Philippines, US, Japan and India conduct first joint maritime drills

Vessels from the US Navy, Indian Navy, Japan Maritime Self-Defense Force and the Philippine Navy sail in formation at sea. (File/Reuters)
Updated 10 May 2019

Philippines, US, Japan and India conduct first joint maritime drills

  • The four countries sailed together for the first time in the South China Sea
  • The joint exercise aims to strengthen partnerships between the four nations

MANILA: Naval vessels from the Philippines, America, India and Japan have sailed together through the South China Sea for the first time in a week-long joint maritime drill against a backdrop of rising tensions over territorial disputes in the region.

Six ships from the four countries — the US guided-missile destroyer USS William P. Lawrence, Philippine patrol ship BRP Andres Bonifacio, Indian destroyer INS Kolkata and tanker INS Shakti, and Japan Maritime Self Defense Force (JMSDF) helicopter-carrier JS Izumo and destroyer JS Murasame — transited through international waters May 2 to 8 in a bid to promote maritime cooperation throughout a free and open Indo-Pacific.

“This combined transit exercise aims to strengthen the partnership and foster mutual understanding between participants,” the Philippine Navy said an emailed statement.

“The group sail showed the active participation of the Philippine Navy as it strengthens its relationships with allies and partners in the Asia-Pacific region. This gives us another opportunity to learn from like-minded navies,” said Captain Roy Vincent Trinidad of the Philippine Navy.

The commanding officer of BRP Andres Bonifacio, Capt. Jerry Garrido Jr., said: “Our bond of friendship with regional partners is as strong as our commitment to maintain peace and stability in the region.”

The naval drills came after the Philippines’ participation in the first phase of the ASEAN-Plus Defense Ministers’ Meeting Maritime Security Field Training Exercise 2019 in Busan, Republic of Korea. Ships from the four countries transited international waters to Changi, Singapore where the second phase of the exercise will conclude.

As they crossed the South China Sea, the ships conducted formation exercises, communication drills, passenger transfers, and held a leadership exchange aboard JS Izumo.

Rear Adm. Hiroshi Egawa, JMSDF Escort Flotilla Division One Commander, said the opportunity of a combined transit exercise with the US Navy and regional partners would “build mutual understanding and trust” and serve as a way to enhance regional peace and stability.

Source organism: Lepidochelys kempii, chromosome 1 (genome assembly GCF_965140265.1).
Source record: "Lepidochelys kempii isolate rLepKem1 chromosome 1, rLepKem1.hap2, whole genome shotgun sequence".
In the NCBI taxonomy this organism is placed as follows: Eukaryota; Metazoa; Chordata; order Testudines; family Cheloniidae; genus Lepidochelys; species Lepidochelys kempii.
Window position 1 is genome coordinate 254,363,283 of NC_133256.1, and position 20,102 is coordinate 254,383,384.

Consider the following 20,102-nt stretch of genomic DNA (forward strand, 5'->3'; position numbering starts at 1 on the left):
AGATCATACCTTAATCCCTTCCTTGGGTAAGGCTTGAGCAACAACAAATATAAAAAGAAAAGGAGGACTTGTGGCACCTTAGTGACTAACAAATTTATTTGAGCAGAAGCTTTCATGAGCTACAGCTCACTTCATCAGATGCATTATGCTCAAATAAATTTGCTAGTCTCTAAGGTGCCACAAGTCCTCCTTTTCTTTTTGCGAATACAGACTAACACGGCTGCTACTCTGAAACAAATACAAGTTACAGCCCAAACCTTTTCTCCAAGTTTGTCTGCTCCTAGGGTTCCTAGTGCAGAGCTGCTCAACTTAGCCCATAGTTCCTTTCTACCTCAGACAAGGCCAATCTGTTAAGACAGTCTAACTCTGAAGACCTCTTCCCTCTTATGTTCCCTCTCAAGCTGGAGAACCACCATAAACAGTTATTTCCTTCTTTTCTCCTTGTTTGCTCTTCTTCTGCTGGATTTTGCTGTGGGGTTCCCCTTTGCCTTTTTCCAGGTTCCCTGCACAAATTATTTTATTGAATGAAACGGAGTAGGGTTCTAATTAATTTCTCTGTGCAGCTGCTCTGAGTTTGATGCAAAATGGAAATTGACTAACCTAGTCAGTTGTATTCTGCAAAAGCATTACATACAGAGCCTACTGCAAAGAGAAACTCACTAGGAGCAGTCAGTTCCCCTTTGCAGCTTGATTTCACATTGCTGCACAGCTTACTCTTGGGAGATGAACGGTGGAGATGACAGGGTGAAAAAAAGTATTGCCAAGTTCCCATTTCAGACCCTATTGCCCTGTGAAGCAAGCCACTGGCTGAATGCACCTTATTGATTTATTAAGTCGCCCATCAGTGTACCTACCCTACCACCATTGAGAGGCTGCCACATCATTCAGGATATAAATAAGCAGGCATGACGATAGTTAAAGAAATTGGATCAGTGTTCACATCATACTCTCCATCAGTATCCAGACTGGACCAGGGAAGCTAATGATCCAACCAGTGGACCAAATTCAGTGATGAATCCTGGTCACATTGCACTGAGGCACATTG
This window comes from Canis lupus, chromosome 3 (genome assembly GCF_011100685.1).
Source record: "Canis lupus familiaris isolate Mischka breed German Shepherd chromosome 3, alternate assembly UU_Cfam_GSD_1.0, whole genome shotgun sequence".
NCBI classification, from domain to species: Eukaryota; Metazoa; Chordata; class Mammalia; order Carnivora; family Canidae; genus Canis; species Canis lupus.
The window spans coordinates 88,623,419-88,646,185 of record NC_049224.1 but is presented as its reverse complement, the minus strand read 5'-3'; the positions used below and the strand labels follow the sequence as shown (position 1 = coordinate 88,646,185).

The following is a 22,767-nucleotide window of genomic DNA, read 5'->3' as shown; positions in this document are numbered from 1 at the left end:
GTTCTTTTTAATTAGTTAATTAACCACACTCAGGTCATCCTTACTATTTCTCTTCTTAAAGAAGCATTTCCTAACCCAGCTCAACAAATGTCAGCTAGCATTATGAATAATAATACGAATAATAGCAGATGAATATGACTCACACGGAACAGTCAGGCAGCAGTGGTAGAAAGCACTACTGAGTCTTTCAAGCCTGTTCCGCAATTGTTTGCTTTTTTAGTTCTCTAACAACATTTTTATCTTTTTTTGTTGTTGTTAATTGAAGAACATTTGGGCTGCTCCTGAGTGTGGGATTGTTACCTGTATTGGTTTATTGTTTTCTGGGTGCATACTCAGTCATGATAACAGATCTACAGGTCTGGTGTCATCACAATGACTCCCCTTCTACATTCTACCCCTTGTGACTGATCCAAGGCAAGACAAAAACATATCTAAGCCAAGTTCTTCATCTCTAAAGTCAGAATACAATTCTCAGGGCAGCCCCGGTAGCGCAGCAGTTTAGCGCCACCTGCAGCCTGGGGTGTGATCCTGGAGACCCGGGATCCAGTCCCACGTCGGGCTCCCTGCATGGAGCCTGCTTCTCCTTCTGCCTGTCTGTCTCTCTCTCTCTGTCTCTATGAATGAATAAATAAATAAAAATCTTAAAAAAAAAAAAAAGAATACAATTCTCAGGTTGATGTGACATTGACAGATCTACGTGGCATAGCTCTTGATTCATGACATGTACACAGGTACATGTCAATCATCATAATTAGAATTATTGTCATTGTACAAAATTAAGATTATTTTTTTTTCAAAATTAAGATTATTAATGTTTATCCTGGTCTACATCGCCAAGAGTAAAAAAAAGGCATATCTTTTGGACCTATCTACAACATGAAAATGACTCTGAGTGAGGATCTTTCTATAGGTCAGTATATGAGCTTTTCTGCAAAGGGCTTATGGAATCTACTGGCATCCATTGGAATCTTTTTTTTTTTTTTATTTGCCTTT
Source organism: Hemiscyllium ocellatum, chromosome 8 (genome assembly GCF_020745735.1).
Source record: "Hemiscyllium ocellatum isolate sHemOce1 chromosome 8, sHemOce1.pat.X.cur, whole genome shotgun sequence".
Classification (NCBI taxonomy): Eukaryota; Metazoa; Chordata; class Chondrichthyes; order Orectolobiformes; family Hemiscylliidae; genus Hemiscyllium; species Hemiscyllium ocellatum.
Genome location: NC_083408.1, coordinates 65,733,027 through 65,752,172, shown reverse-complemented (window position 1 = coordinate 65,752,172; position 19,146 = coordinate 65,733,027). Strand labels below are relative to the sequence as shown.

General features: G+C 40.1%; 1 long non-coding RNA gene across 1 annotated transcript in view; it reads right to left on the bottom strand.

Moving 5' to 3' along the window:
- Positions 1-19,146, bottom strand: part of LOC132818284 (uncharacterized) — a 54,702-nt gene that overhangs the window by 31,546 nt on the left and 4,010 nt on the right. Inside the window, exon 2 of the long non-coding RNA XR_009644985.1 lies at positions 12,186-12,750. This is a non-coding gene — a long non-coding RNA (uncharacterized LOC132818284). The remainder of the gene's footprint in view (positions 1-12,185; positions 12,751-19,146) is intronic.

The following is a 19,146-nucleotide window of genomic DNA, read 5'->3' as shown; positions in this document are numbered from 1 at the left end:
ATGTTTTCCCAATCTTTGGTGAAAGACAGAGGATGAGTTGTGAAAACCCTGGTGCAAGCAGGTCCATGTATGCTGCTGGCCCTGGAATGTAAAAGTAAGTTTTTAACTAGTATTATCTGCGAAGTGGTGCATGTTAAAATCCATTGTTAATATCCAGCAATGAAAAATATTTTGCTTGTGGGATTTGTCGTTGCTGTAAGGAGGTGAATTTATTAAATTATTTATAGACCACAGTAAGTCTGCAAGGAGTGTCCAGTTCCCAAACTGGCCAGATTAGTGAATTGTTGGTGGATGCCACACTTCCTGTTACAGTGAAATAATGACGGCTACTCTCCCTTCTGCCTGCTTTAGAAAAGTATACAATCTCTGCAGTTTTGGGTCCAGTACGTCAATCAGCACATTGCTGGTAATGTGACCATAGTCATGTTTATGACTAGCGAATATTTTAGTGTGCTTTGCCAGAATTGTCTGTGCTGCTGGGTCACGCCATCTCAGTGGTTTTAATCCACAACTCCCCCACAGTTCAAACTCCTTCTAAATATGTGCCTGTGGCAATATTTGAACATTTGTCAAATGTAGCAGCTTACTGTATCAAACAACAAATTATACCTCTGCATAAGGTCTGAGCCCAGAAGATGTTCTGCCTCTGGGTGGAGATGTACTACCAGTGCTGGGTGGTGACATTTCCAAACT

“The ability to do various exercises (with) four different navies smoothly demonstrated (our) professionalism and high operational skills,” he said.

An official statement from the Indian Navy said the group sail was intended to “enhance maritime cooperation, synergize maritime engagements, share best practices and standardize operating procedures.”

Days prior to the exercise, the USS William P. Lawrence, along with another US Navy ship, the USS Stethem, sailed the Taiwan Straits, a move which provoked anger in China, which also denounced the sailing for two US warships close to the disputed Spratly Islands earlier this week.

 
 


US coronavirus death toll tops 100,000

Updated 28 May 2020

US coronavirus death toll tops 100,000

  • Nearly 1.7 million infections have been tallied nationwide

WASHINGTON:: The United States has now recorded more than 100,000 coronavirus-related deaths, Johns Hopkins University reported Wednesday — a somber milestone and by far the highest total in the world.
The country reported its first death about three months ago. Since then, nearly 1.7 million infections have been tallied nationwide, according to the Baltimore-based school.
The actual number of deaths and infections is believed to be higher, experts say.
In the last 24 hours, the death toll was on the rise once again, with 1,401 deaths added, after three straight days of tolls under 700. The full death toll stood at 100,396.
The state of New York has seen nearly a third of all coronavirus-related deaths in the United States, where President Donald Trump ordered that flags fly at half-staff last weekend to honor the victims.
The first US virus death was reported on February 26, though officials now say they believe that others may have died of COVID-19, the disease caused by the virus, before that.
The country passed the 50,000-death threshold barely more than a month ago.
The number of deaths per capita in the United States is nevertheless lower than in several European countries, including Britain, Belgium, France, Italy and Spain.
Despite the grim toll, most US states are now moving toward ending the strict stay-at-home measures that were implemented to curb the spread of the virus.
President Donald Trump, who is running for reelection in November, is eager to stem the economic pain of the lockdown, which has left tens of millions of Americans without jobs.